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From: The Rheumatologist, March 2013

Rheumatology Chooses Wisely

by Kurt Ullman

In 2010 Howard Brody, MD, wrote an article in the New England Journal of Medicine calling on professional societies to help limit healthcare costs by creating lists of things in their specialties that were of limited use. The ACR, working in conjunction with the American Board of Internal Medicine Foundation and Consumer Reports, recently released its five suggestions as part of the Choosing Wisely campaign.

ACR’s Top Five Things

  1. Do not test antinuclear antibody (ANA) subserologies without a positive ANA and clinical suspicion of immune-mediated disease. Tests for anti-nuclear antibody (ANA) sub-serologies (including antibodies to double-stranded DNA, Smith, RNP, SSA, SSB, Scl-70, centromere) are usually negative if the ANA is negative. Exceptions include anti-Jo1, which can be positive in some forms of myositis, or occasionally, anti-SSA, in the setting of lupus or Sjögren’s syndrome. Broad testing of autoantibodies should be avoided; instead the choice of autoantibodies should be guided by the specific disease under consideration.
  2. Do not test for Lyme disease as a cause of musculoskeletal symptoms without an exposure history and appropriate exam findings. The musculoskeletal manifestations of Lyme disease include brief attacks of arthralgia or intermittent or persistent episodes of arthritis in one or a few large joints at a time, especially the knee. Lyme testing in the absence of these features increases the likelihood of false positive results and may lead to unnecessary follow-up and therapy. Diffuse arthralgias, myalgias or fibromyalgia alone are not criteria for musculoskeletal Lyme disease.
  3. Do not perform MRI of the peripheral joints to routinely monitor inflammatory arthritis. Data evaluating MRI for the diagnosis and prognosis of rheumatoid arthritis are currently inadequate to justify widespread use of this technology for these purposes in clinical practice. Although bone edema assessed by MRI on a single occasion may be predictive of progression in certain RA populations, using MRI routinely is not cost-effective compared with the current standard of care, which includes clinical disease activity assessments and plain film radiography.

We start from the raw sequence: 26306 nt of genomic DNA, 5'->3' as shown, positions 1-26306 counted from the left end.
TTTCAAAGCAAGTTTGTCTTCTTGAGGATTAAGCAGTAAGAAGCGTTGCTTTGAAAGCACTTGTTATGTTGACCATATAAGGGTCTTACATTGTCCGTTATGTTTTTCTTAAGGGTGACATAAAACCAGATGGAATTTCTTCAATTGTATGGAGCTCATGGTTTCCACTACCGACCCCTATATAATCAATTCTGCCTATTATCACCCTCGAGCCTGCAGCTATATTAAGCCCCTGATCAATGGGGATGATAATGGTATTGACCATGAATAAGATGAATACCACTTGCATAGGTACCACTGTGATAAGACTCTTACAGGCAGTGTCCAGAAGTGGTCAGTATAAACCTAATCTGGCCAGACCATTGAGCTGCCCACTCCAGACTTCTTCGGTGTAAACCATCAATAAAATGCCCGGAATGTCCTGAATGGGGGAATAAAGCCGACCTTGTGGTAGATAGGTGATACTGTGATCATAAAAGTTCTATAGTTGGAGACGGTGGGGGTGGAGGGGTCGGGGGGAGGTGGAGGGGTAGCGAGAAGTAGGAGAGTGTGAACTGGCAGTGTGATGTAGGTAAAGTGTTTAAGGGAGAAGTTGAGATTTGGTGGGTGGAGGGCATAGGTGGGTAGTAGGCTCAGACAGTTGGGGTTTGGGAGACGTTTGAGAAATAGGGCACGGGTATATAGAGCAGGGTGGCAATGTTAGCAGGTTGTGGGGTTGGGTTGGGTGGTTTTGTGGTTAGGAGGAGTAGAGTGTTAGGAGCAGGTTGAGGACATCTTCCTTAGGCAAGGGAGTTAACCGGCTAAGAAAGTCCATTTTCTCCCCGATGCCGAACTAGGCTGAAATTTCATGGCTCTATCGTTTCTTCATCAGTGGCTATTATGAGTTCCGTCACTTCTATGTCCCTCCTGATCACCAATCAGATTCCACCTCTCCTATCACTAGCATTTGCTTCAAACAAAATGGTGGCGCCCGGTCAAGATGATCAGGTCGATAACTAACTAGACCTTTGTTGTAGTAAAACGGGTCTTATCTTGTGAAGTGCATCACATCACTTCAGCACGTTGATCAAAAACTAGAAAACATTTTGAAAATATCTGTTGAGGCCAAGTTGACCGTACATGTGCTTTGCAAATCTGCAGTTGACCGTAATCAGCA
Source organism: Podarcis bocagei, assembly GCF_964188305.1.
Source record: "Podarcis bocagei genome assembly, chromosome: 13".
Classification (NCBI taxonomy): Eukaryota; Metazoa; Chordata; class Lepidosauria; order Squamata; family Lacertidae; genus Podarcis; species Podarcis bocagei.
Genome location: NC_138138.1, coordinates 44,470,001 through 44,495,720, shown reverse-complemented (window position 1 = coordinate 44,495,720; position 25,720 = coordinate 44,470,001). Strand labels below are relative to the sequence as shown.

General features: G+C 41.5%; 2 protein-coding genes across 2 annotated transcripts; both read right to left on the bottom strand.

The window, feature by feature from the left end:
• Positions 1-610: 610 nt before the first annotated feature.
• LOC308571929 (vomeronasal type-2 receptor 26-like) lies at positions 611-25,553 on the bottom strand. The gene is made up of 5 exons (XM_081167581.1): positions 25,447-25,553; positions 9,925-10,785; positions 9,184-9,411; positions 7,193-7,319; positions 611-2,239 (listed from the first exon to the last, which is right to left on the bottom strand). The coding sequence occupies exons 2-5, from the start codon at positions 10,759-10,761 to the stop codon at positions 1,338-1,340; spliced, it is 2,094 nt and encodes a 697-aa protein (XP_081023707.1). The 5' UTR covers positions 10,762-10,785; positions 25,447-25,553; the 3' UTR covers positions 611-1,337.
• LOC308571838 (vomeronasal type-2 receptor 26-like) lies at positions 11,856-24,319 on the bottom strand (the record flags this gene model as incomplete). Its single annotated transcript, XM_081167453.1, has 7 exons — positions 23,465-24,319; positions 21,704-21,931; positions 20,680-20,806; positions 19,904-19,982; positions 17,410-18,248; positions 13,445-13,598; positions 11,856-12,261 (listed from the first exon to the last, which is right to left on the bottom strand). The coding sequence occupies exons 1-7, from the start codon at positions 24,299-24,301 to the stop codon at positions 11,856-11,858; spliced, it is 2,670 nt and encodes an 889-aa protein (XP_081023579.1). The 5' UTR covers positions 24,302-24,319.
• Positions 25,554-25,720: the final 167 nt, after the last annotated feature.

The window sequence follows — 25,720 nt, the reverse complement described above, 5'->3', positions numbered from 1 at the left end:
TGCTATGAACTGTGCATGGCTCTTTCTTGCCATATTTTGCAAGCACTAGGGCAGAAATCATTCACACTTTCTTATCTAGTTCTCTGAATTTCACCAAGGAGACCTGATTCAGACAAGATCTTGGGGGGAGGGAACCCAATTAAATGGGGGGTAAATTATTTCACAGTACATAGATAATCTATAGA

4. Do not prescribe biologics for rheumatoid arthritis before a trial of methotrexate (or other conventional nonbiologic disease modifying antirheumatic drug). High quality evidence suggests that methotrexate and other conventional nonbiologic disease modifying antirheumatic drugs (DMARD) are effective in many patients with rheumatoid arthritis (RA). Initial therapy for RA should be a conventional non-biologic DMARDs unless these are contraindicated. If a patient has had an inadequate response to methotrexate with or without other non-biologic DMARDs during an initial three-month trial, then biologic therapy can be considered. Exceptions include patients with high disease activity and poor prognostic features (functional limitations, disease outside the joints, seropositivity or bony damage), where biologic therapy may be appropriate first-line treatment.
  5. Do not routinely repeat DXA scans more often than once every two years. Initial screening for osteoporosis should be performed according to National Osteoporosis Foundation recommendations. The optimal interval for repeating Dual-energy X-ray Absorptiometry (DXA) scans is uncertain, but because changes in bone density over short intervals are often smaller than the measurement error of most DXA scanners, frequent testing (e.g., less than two years) is unnecessary in most patients. Even in high-risk patients receiving drug therapy for osteoporosis, DXA changes do not always correlate with probability of fracture. Therefore, DXAs should only be repeated if the result will influence clinical management or if rapid changes in bone density are expected. Recent evidence also suggests that healthy women age 67 and older with normal bone mass may not need additional DXA testing for up to ten years provided osteoporosis risk factors do not significantly change.

More details about the ACR’s Top Five Things List are available on the ACR website.

This list identifies the top five tests and treatments that should lead to careful discussions between rheumatologists and their patients to be sure decisions are being made that ensure high-quality patient care while also conserving healthcare resources.

“If we are going to build a healthcare system that provides high-quality care without wasting resources, it is absolutely critical that physicians demonstrate leadership,” says Jinoos Yazdany, MD, MPH, co-chair of the ACR task force that selected rheumatology’s top-five list and assistant professor at the University of California at San Francisco. “Providers know which cuts are likely or unlikely to hurt our patients. It is an ethical imperative that we lead the way while protecting the clinical needs of our patients.”